Mitochondrial and ER-targeted eCALWY probes reveal high levels of free Zn2+

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Chabosseau P., TUNCAY E., Meur G., Bellomo E. A., Hessels A., Hughes S., ...More

ACS Chemical Biology, vol.9, no.9, pp.2111-2120, 2014 (SCI-Expanded) identifier identifier identifier

  • Publication Type: Article / Article
  • Volume: 9 Issue: 9
  • Publication Date: 2014
  • Doi Number: 10.1021/cb5004064
  • Journal Name: ACS Chemical Biology
  • Journal Indexes: Science Citation Index Expanded (SCI-EXPANDED), Scopus
  • Page Numbers: pp.2111-2120
  • Lokman Hekim University Affiliated: No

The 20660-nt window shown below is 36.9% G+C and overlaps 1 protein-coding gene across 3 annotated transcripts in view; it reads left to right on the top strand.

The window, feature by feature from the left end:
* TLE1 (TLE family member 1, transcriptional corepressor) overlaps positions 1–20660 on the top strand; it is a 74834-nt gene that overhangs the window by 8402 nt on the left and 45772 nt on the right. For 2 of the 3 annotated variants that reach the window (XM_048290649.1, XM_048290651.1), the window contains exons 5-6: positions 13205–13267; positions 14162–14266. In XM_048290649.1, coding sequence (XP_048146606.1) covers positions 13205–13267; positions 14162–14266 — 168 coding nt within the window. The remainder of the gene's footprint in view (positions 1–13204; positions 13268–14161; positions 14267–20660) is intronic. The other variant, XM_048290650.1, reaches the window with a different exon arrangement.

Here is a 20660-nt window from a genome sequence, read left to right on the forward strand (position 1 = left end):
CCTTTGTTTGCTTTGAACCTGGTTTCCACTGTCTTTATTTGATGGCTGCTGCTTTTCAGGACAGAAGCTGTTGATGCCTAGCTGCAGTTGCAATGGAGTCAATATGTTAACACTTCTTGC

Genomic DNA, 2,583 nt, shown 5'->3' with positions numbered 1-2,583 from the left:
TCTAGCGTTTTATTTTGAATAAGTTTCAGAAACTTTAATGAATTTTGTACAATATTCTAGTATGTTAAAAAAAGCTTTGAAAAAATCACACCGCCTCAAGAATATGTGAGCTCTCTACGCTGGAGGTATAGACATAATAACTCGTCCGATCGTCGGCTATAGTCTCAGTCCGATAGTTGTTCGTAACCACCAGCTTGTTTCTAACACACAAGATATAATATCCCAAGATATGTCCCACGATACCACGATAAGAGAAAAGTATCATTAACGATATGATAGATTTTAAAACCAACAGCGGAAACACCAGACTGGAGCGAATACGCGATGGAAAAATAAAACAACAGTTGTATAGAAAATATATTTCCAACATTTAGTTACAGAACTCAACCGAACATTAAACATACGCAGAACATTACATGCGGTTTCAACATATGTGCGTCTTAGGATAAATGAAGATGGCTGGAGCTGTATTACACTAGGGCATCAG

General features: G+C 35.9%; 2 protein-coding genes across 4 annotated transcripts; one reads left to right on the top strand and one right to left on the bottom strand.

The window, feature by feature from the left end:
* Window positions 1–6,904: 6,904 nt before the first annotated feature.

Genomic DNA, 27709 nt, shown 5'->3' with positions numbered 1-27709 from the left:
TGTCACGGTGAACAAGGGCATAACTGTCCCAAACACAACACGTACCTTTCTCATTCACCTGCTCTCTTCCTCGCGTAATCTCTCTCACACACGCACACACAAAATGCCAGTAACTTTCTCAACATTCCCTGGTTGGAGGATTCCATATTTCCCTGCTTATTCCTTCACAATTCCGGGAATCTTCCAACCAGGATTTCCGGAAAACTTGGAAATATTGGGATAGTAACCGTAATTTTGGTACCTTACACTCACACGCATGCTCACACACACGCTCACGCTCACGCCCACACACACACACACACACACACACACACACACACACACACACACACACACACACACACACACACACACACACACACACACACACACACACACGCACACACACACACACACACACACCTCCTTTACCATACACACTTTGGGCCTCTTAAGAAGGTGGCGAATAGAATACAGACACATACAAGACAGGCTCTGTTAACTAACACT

© 2014 American Chemical Society.Zinc (Zn2+) ions are increasingly recognized as playing an important role in cellular physiology. Whereas the free Zn2+ concentration in the cytosol has been established to be 0.1-1 nM, the free Zn2+ concentration in subcellular organelles is not well-established. Here, we extend the eCALWY family of genetically encoded Förster Resonance Energy Transfer (FRET) Zn2+ probes to permit measurements in the endo(sarco)plasmic reticulum (ER) and mitochondrial matrix. Deployed in a variety of mammalian cell types, these probes reveal resting mitochondrial free [Zn2+] values of ∼300 pM, somewhat lower than in the cytosol but 3 orders of magnitude higher than recently reported using an alternative FRET-based sensor. By contrast, free ER [Zn2+] was found to be ≥5 nM, which is >5000-fold higher than recently reported but consistent with the proposed role of the ER as a mobilizable Zn2+ store. Treatment of β-cells or cardiomyocytes with sarco(endo)plasmic reticulum Ca2+-ATPase inhibitors, mobilization of ER Ca2+ after purinergic stimulation with ATP, or manipulation of ER redox, exerted no detectable effects on [Zn2+]ER. These fi ndings question the previously proposed role of Ca2+ in Zn2+ mobilization from the ER and suggest that high ER Zn2+ levels may be an important aspect of cellular homeostasis. (Figure Presented).